You can register to attend a tech talk by Google Privacy Product Manager Yariv Adan, entitled "Designing Privacy as a Product" if you're in Brussels on Mon 27 Sept 2010. They're even providing lunch. The Google blog post says:
Google has a whole group of engineers and product managers solely focused on developing innovative privacy features. Do you want to get an insider’s view into this team and the industry leading products they launched? What are the goals and principles leading their work? How do they "design for privacy"? How do they get users engaged? What are the challenges they face?...
Yariv has spent three years focused on building innovative products that protect both your privacy and your data, and will provide his insights into the goals and challenges we face as a company today.
If you're not a Brussels resident (is there a word for that, like Londoner? I dare not suggest the S word) and you can't flit over there, no doubt Google will be recording the talk. If so, I'll post the video as soon as I know the link.
Google has recently settled, to the tune of US$8.5 million for privacy advocates / educators, plus promises to help educate users on privacy, class action litigation by US Gmail users over Buzz, which exposed to the world Gmail users' "top" contacts (in Google's automated opinion) and other info users expected to be private, like what RSS feeds they subscribe to. (See the Buzz settlement agreement terms.)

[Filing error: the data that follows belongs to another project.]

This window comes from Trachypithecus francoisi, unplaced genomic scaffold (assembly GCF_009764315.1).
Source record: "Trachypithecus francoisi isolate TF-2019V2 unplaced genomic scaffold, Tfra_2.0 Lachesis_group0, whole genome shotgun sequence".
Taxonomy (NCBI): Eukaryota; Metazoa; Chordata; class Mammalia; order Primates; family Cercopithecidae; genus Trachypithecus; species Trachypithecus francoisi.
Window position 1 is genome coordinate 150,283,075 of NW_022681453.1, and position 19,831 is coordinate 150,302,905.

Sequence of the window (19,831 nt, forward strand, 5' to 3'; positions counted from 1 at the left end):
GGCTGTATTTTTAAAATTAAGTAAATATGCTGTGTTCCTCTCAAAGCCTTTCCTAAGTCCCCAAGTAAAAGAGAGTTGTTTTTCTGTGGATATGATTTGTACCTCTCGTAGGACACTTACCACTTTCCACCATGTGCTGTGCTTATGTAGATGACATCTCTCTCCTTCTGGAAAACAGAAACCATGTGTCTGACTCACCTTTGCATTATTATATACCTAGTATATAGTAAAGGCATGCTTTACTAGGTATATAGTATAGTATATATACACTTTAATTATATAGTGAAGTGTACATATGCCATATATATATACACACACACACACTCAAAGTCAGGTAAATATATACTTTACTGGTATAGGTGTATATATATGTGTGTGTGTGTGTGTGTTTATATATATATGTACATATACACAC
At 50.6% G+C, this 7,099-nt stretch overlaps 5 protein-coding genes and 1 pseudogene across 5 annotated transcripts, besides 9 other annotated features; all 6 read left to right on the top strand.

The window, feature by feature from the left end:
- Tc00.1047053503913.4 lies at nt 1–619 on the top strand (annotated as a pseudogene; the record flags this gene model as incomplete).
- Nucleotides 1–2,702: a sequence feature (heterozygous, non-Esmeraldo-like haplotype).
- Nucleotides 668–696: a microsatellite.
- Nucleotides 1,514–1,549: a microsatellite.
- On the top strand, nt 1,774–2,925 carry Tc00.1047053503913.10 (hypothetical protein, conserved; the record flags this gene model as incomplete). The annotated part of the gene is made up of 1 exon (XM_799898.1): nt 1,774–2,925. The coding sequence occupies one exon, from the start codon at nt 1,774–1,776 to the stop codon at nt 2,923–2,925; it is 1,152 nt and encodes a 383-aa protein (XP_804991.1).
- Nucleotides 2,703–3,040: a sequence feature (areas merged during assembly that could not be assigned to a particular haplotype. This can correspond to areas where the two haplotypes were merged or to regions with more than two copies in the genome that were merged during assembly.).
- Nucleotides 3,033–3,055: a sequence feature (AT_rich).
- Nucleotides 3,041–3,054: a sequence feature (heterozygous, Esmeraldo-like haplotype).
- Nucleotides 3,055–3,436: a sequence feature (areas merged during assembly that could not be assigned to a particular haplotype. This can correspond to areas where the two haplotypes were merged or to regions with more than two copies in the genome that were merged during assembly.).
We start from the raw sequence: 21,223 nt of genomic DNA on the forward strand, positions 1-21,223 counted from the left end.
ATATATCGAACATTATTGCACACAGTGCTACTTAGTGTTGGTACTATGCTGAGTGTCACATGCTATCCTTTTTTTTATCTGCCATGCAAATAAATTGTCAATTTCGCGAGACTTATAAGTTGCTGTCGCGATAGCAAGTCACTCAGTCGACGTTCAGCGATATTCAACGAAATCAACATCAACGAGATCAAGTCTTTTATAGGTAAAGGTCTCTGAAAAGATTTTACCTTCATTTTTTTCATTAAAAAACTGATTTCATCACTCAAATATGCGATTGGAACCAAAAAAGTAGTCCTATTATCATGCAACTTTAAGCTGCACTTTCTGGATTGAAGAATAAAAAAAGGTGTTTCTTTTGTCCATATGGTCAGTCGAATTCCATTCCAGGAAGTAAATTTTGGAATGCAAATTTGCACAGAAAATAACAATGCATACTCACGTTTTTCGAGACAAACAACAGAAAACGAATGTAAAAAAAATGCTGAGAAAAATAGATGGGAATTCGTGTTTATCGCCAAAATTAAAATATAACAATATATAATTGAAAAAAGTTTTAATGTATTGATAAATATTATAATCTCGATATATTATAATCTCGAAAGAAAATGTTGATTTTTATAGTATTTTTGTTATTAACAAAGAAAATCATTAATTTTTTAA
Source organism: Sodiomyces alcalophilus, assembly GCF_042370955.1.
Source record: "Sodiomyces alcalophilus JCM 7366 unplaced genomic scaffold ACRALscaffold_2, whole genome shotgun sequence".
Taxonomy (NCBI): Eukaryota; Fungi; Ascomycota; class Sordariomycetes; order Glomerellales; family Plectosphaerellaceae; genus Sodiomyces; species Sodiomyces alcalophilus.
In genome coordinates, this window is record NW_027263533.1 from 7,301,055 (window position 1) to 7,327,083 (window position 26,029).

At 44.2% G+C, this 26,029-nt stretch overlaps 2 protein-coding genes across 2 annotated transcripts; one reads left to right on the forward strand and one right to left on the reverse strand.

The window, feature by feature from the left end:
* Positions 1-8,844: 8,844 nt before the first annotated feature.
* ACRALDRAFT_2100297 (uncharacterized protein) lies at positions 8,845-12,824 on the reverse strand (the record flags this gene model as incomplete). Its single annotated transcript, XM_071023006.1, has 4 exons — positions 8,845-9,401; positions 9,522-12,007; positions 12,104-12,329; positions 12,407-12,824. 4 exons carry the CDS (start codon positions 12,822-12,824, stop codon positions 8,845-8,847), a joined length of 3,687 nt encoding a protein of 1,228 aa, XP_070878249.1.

And Google is under privacy regulators' microscopes in various countries in relation to the collection of people's wifi data by Street View vehicles (on which I plan to blog more anon).
So any focus on privacy by design / privacy enhancing technologies is welcome, but one can't help thinking that it would behove Google to make these kinds of talks compulsory internally too, and - even more to the point - to overhaul their internal procedures and processes relating to the public rollout of new products / services or updates in order to ensure compliance with privacy and data protection requirements.
As LightBlueTouchPaper pointed out, a compulsory internal compliance / privacy testing review before Buzz's launch would have caught the problem.
The Google Buzz fiasco was partly a product design issue, true (it seems they didn't think through the implications). But it was also partly caused by Google's failure to test Buzz externally, even within a limited group, before its public launch (see BBC, Forrester).
Perhaps this talk is a sign that Google are starting to change their "pay for services with privacy; personal information needn't be private" culture - but a lot more surely remains to be done on that front.
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